I also believe the figures where Peabody's population is concerned, your knowledge notwithstanding. It only stands to reason that the population in the East End has gone somewhere. It sure isn't Peabody, nor is it Westinghouse.
I'm familiar with Brashear and Carrick, and I can tell you that I could probably count on two hands the number of East Enders in attendance there.

Anonymous said...

I mean that Peabody and Westinghouse have been bleeding students for years. Two high schools with less than 400 students in attendance each day? I've heard numbers less than 200 in attendance daily at W'house in recent past years.

The current administration has done nothing to stop that trend specific to those schools in the last 5 years that I can see. It's almost as though they hoped for them to fail so that they could get rid of them or reconstitute them. I imagine they hoped for it to be all glamorous magnet/choice programs... Instead of combining Peabody and Westinghouse together and adding in two schools' worth of 6-8th graders.

These are the same 6-8th grades moved in the last closing, restructuring (of Reizenstein)-- that one went so well the first year that kids from the upper grades building of Faison were moved out of their building due to behavior (and neighborhood?) issues...

It's hard for me to believe that things are so much better now that having 7 grades, coming from 4 different schools into one building will work well without major planning, changes, incredibly strong leadership and tons of support from the administration.

In other words, I'm not optimistic.

Observer said...

Thanks anon. I agree with your comments and read them wrong previously. Shame that no one thinks of kids and families.

Anonymous said...

Second, there are about 250 kids in IB 9/10 and about 400 kids at Schenley 11/12. Even if all the 9/10 kids are from the Peabody feeder and half the kids in 11/12 are IB and all of those are in the Peabody feeder, that is only 450 kids. Most of the 475 or so in Peabody are from the Peabody feeder. So the numbers are probably pretty close.

And all of the 9/10 kids aren't from the feeder pattern -- mine included! There are several kids new this year that have older sibs who went to Allderdice, as well.

Likewise, if they've got 60 kids in IB in 11th and 12th (taking more than one IB class, say), they've done a great job...but that's not half the kids. There are clearly still Schenley's old feeder pattern kids there -- that was the whole point of moving them and there is no other "neighborhood" option for those kids. So, 60 plus 60 and I'll even spot them another 30 = 150 IB kids in 11/12, a very generous estimate. I know kids come from the South Side, North Side and East End not Peabody, in those groups.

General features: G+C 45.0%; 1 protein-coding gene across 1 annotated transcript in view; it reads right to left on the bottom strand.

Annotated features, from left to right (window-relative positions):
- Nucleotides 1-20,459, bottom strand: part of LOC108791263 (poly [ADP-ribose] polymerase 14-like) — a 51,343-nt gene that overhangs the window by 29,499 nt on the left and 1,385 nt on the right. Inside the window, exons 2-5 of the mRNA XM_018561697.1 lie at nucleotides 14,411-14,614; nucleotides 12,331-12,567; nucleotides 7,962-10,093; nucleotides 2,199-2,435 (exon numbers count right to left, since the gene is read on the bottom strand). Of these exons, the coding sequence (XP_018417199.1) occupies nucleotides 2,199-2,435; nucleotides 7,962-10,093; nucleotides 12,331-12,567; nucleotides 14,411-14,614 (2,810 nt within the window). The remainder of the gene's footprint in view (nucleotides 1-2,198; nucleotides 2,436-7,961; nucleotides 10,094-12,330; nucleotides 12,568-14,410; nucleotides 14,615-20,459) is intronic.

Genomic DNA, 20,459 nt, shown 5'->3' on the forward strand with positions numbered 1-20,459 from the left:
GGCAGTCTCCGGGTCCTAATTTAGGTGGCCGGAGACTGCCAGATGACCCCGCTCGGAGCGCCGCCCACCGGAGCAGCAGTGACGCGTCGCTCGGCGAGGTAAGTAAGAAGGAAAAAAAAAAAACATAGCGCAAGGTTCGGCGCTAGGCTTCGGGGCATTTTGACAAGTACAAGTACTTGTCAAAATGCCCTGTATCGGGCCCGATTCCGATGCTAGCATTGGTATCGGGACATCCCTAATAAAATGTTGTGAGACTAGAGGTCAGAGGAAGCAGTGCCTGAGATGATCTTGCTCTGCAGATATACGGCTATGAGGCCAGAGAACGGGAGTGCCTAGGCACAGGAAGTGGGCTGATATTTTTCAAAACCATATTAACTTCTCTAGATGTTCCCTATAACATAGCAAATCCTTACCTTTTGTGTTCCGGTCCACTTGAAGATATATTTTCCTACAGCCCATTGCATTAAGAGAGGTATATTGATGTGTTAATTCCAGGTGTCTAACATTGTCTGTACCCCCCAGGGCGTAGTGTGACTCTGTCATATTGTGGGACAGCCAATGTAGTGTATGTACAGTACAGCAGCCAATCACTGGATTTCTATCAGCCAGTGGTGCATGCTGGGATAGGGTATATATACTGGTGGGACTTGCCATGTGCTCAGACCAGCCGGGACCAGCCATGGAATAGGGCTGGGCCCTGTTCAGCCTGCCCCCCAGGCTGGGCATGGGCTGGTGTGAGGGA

Similarly, the 9th grade year has some kids whose older sibs went to Allderdice and whose families still live in its feeder pattern. Not Peabody kids.

I think it's another example of "IB is popular with Highland Park and other Peabody neighborhood parents" which is true, turning into "only Peabody feeder pattern parents choose IB" -- which is totally false.

Anonymous said...

Sorry for the repeated paragraph there. Clearly proofreading was impaired.

Questioner said...

Agreed that many IB students come from outside the Peabody feeder. The initial numbers were just to show that even assuming almost all IB was from the Peabody feeder, there were most likely about as many kids from the Peabody feeder at Peabody.

And of course some Peabody feeder kids will go to Carrick or Brashear for the magnets. But what is rarely mentioned is that only about 50% of kids in the Carrick feeder for example go to Carrick HS!

Observer said...

Well, the junior and senior IB numbers will be changing as the program becomes one within the next two years. You're right, of course, about the current situation. And again, knowing what I do about some of the populations, your assessment is right on target.

Anonymous said...

I really do not believe the report recommendations will be followed, particularly when it comes to merging groups from Westinghouse and Peabody. For many years, through three superintendents there was a Mom who attended district meetings every year just to remind whomever listened that certain changes should never occur. She was talking about the Westinghouse and Peabody students never being merged. These consultants are "not from around here" and their suggestions are only suggestions.

Anonymous said...

Carrick especially has had a decline in the past ten years in terms of numbers, but let's tell it like it is where the magnets at CHS and BHS are concerned---they are comprised almost entirely of kids who would be normally going there anyway.

Anonymous said...

Anon at 8:53, I hope that mother is tenacious and fierce. At no time under the leadership of Louise Brennan, Dale Frederick, John Thompson or Helen Faison could we ever believe that the concerns of the community would be completely ignored.

Schenley changed all that.

To discard the incredible amount of trouble that would come with such a maneuver--putting all of these kids into one school--is simply insane. And yet...something I would never put past the people currently in charge.